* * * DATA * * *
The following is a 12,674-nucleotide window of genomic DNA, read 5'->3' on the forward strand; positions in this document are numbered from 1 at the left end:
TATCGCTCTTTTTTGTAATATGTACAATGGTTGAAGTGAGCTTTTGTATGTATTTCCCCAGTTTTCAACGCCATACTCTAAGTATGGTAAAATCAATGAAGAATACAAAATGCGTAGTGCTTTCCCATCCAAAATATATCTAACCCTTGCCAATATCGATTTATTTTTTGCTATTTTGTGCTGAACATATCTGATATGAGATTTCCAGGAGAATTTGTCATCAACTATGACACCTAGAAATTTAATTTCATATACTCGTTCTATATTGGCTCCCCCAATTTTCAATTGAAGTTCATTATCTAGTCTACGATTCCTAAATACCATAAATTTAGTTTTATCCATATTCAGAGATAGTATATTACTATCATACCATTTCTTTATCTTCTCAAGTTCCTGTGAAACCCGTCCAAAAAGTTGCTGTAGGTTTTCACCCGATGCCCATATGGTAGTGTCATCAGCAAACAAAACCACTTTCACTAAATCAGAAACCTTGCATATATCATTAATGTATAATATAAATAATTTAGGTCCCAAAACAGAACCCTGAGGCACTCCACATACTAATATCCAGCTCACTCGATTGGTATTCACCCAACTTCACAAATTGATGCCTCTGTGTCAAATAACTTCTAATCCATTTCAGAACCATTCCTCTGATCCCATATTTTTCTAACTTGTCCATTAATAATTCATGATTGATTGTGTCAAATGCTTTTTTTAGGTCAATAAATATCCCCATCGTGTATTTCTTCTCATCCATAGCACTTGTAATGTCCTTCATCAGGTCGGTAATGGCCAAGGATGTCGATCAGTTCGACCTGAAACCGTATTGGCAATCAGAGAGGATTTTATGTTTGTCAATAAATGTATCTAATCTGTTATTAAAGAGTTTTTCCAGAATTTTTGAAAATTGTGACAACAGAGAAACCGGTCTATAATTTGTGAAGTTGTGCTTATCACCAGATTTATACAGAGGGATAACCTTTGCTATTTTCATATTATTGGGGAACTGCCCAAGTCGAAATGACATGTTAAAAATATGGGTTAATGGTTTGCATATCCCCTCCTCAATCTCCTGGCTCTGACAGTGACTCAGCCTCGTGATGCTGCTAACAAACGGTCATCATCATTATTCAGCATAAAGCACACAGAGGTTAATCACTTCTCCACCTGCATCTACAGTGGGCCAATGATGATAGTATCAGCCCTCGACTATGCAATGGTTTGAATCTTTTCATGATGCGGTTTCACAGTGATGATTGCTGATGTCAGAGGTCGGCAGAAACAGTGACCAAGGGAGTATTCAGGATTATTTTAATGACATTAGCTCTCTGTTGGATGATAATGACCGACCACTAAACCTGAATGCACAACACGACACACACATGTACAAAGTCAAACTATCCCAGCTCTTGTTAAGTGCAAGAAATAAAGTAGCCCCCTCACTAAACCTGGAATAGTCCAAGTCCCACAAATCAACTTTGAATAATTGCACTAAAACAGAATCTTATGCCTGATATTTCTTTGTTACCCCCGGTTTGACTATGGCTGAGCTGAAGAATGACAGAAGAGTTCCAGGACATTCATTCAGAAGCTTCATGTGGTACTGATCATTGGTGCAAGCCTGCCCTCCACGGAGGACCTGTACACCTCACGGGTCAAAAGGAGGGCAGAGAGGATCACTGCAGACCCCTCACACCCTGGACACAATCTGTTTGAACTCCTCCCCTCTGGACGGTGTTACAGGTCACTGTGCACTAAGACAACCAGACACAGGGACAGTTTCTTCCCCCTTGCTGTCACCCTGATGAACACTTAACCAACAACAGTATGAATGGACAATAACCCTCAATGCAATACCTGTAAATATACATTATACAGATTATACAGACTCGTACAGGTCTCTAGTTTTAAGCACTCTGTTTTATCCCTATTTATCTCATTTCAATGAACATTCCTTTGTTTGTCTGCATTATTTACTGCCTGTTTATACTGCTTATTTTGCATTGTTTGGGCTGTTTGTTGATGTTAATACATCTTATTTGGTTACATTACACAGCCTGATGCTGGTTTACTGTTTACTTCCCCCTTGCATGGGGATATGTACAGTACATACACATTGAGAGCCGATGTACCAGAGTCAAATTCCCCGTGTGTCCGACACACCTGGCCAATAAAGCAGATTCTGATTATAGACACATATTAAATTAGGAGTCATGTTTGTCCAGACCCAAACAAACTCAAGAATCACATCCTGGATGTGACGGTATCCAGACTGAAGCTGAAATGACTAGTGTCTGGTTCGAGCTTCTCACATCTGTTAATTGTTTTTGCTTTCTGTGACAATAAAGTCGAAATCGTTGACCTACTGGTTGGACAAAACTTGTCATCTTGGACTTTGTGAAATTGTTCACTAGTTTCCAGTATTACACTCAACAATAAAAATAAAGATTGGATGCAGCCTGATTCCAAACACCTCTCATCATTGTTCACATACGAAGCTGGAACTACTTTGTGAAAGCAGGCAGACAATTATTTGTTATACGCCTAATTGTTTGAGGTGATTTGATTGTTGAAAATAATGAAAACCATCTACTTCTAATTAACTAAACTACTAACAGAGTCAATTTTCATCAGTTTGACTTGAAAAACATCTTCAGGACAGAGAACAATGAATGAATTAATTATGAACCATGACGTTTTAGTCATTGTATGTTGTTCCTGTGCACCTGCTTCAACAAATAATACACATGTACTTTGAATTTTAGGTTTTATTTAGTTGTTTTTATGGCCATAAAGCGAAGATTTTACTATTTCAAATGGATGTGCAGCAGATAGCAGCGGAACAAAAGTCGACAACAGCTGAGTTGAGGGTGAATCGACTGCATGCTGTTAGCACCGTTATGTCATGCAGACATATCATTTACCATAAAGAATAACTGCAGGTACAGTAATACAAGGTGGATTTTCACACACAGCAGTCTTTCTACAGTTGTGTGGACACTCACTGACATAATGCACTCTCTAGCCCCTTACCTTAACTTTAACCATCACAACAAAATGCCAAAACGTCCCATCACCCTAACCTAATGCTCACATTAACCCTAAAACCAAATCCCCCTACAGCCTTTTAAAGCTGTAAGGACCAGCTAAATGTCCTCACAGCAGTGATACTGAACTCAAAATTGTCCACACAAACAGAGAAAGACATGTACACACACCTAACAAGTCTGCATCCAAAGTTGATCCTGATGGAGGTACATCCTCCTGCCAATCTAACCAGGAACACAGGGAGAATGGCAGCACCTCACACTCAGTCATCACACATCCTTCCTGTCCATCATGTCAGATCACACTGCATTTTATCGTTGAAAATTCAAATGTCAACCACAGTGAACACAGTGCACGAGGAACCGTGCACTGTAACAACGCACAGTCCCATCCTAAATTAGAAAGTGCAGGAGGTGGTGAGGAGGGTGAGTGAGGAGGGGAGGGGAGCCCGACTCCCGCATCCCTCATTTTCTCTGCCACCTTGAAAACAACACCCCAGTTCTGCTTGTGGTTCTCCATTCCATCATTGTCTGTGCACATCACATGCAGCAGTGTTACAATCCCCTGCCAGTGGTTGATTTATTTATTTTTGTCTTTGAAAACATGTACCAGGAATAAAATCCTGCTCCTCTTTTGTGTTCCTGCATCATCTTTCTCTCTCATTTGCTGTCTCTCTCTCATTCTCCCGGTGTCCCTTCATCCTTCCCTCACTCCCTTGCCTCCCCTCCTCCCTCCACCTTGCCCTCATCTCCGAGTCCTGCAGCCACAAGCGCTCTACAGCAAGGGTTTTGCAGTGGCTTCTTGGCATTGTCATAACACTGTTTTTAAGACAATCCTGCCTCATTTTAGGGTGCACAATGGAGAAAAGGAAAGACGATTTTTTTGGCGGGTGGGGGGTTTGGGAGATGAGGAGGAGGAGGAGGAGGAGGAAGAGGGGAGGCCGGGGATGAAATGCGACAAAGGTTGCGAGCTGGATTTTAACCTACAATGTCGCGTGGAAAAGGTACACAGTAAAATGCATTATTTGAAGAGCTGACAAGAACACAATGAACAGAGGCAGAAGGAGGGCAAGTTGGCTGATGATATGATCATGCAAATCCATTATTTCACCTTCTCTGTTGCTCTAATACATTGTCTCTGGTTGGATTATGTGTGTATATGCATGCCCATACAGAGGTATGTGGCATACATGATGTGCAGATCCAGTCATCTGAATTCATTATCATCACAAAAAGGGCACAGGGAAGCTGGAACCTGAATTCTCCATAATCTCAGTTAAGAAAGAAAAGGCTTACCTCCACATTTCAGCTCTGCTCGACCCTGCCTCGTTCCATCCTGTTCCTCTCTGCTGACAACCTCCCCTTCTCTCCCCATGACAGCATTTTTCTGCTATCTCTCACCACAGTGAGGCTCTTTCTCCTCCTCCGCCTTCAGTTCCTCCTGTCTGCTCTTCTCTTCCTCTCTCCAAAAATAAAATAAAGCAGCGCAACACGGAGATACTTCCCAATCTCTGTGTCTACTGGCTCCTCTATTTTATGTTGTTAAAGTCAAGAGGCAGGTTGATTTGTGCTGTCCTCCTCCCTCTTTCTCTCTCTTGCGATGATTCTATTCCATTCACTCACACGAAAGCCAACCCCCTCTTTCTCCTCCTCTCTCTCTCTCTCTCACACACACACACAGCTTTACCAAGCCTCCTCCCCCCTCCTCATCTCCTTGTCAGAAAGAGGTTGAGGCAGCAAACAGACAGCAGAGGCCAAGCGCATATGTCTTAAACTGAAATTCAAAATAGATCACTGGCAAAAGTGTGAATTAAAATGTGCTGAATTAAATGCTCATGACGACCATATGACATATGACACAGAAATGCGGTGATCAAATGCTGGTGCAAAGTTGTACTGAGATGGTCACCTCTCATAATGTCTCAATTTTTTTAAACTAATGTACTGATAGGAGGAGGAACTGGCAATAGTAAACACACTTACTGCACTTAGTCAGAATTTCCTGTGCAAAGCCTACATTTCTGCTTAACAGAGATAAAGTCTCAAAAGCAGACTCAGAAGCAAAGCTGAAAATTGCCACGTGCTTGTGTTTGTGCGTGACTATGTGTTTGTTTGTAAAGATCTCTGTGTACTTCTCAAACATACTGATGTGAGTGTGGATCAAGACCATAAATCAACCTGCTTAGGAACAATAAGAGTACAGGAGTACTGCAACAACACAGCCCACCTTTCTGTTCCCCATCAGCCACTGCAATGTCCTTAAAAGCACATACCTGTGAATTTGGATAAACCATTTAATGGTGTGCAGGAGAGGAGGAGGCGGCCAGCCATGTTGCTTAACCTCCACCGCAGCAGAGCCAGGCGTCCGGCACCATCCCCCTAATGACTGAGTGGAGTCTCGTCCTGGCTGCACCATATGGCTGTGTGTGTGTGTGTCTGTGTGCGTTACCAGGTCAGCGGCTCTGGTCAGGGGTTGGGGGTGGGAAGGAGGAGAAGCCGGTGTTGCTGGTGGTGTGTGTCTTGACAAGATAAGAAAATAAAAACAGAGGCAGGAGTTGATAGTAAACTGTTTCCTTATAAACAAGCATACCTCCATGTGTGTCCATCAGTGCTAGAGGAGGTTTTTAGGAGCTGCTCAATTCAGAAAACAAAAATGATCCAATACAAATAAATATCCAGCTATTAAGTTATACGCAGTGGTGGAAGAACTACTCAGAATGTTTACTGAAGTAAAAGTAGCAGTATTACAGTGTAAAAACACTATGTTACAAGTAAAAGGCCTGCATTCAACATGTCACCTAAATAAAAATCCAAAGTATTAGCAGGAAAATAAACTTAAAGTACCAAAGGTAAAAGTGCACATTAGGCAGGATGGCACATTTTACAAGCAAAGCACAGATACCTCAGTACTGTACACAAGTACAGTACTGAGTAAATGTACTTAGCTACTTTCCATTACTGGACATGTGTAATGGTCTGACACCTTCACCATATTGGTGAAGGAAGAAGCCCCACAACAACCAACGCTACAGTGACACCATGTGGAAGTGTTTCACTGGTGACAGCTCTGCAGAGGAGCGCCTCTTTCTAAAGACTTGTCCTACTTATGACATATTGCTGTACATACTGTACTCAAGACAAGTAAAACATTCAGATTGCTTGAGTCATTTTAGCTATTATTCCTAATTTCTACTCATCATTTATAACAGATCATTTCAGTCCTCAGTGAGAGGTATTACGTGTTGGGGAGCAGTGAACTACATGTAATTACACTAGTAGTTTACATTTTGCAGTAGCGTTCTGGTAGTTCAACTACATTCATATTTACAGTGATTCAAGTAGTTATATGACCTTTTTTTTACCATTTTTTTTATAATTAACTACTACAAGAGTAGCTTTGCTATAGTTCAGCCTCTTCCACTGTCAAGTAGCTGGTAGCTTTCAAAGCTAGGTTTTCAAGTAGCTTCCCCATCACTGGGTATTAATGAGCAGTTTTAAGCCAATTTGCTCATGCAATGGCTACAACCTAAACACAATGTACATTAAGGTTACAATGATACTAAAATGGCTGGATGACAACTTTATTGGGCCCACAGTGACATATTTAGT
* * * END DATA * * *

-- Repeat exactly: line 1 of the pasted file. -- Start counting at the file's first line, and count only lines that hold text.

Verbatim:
The following is a 12,674-nucleotide window of genomic DNA, read 5'->3' on the forward strand; positions in this document are numbered from 1 at the left end: